Ideally, Ralph Waldo Emerson's precepts set down in his essay "Self-Reliance" are wise ones, and ones by which individuals should live. His mantra of "trust thyself" can well serve all who would not be the slave of others' thoughts, but who will bravely express their ideas and have faith in their own thoughts. For, Emerson exhorts the individual to speak openly,
Else to-morrow a stranger will say with masterly good sense precisely what we have thought and felt all the time, and we shall be forced to take with shame our own opinion from another.
Another precept which Emerson strongly advocates is that of hard work. He states,
A man is relieved and gay when he has put his heart into his work and done his best; but what he has said or done otherwise shall give him no peace.
Certainly, in contemporary times the work ethic advocated by Emerson has often been abandoned and efficiency at the workplace has suffered. Many complain of lack of job satisfaction, but if they were to work hard each day, perhaps then they would feel rewarded.
Further, it is important to consider Emerson's observation that society is "in conspiracy against the manhood of every one of its members." Society, he contends, demands conformity and exacts a price from those who will not surrender their liberty of thought. How wise Emerson was to have observed the dangers of society and conformity of thought! And, it is because of this demand of society that it often becomes dangerous for the individual to maintain the "integrity of [his/her] own mind." Nevertheless, "[N]othing is at last sacred but the integrity of our own mind," and people must be non-conformists if they wish to be free and have a free society.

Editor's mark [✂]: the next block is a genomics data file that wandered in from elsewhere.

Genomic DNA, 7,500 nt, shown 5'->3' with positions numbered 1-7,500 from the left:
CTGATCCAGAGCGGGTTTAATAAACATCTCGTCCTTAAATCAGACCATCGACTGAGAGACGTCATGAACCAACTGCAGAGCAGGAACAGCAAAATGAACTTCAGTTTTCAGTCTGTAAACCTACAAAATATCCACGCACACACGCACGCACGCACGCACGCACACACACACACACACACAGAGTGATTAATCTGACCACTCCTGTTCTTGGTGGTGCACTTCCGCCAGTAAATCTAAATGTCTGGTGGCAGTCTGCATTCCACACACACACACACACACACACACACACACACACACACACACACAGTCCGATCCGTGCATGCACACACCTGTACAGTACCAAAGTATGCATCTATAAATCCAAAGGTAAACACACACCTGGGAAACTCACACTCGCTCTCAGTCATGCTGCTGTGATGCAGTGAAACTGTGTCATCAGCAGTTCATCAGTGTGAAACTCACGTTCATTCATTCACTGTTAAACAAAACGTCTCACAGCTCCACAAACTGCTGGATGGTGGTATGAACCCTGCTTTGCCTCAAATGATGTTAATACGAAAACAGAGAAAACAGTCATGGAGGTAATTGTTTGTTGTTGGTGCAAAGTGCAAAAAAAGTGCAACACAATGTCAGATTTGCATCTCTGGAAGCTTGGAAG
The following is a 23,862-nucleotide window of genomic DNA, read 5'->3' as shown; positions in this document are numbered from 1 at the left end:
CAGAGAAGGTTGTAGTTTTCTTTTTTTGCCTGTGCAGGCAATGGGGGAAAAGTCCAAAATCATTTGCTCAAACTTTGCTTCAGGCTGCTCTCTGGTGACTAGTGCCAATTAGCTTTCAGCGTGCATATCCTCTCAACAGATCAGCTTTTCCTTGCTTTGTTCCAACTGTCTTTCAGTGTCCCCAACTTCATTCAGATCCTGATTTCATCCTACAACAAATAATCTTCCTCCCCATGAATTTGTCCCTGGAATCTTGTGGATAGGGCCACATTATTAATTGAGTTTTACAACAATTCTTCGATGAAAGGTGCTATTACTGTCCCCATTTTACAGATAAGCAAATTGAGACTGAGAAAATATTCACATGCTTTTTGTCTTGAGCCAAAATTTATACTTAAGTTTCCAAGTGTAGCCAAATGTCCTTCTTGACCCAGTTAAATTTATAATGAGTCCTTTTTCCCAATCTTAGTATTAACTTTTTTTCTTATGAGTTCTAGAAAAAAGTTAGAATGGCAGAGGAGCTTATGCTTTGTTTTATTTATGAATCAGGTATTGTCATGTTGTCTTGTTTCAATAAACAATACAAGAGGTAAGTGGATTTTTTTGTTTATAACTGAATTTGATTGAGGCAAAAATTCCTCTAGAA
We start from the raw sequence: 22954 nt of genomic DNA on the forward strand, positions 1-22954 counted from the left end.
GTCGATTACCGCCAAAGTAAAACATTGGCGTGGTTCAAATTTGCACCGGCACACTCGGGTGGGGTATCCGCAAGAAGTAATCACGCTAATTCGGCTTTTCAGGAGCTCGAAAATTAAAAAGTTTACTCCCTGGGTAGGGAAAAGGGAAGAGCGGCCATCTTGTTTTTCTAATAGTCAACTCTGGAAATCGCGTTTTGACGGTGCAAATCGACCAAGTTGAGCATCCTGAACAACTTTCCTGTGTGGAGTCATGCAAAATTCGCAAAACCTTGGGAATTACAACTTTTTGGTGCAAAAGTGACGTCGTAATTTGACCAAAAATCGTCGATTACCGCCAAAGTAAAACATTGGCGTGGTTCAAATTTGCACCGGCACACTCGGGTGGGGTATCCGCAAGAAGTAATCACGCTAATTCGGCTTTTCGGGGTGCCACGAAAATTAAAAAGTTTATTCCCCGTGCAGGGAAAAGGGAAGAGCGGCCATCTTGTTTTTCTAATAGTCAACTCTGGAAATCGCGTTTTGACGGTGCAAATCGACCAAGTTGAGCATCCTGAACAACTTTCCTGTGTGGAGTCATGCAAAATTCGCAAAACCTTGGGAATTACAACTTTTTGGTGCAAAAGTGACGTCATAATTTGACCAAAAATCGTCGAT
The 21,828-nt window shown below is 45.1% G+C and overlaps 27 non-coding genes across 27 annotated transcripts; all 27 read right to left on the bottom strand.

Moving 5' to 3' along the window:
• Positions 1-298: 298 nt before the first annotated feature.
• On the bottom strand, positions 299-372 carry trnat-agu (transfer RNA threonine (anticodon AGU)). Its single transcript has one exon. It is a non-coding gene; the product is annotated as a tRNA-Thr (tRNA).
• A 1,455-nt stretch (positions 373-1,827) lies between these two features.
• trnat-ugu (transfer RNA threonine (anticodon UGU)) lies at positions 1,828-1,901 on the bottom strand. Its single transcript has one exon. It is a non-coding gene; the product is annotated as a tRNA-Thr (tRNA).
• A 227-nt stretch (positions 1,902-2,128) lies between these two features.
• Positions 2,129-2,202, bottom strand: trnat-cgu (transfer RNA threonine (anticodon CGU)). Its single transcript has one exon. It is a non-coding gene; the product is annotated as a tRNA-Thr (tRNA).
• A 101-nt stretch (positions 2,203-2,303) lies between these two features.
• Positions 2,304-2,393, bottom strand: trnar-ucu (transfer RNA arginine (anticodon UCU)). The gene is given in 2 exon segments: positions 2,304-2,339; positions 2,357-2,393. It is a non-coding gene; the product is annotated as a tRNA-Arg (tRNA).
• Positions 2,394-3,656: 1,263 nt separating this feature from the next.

Too often nowadays people conform in order to be accepted by others, or in order to keep one's position in society or at the workplace. But, as Emerson writes, they have sacrificed "the integrity" of their minds and are no longer free individuals. At such times that a person must remain silent for fear of losing one's job, etc. it is a commentary upon society and its "conspiracy" as Emerson wrote. If one follows this "opium of custom" that society has for too long, indeed, one sacrifices individuality and will be, at best, discontent. Therefore, it is ideally better to "go upright and vital, and speak the rude truth in all ways."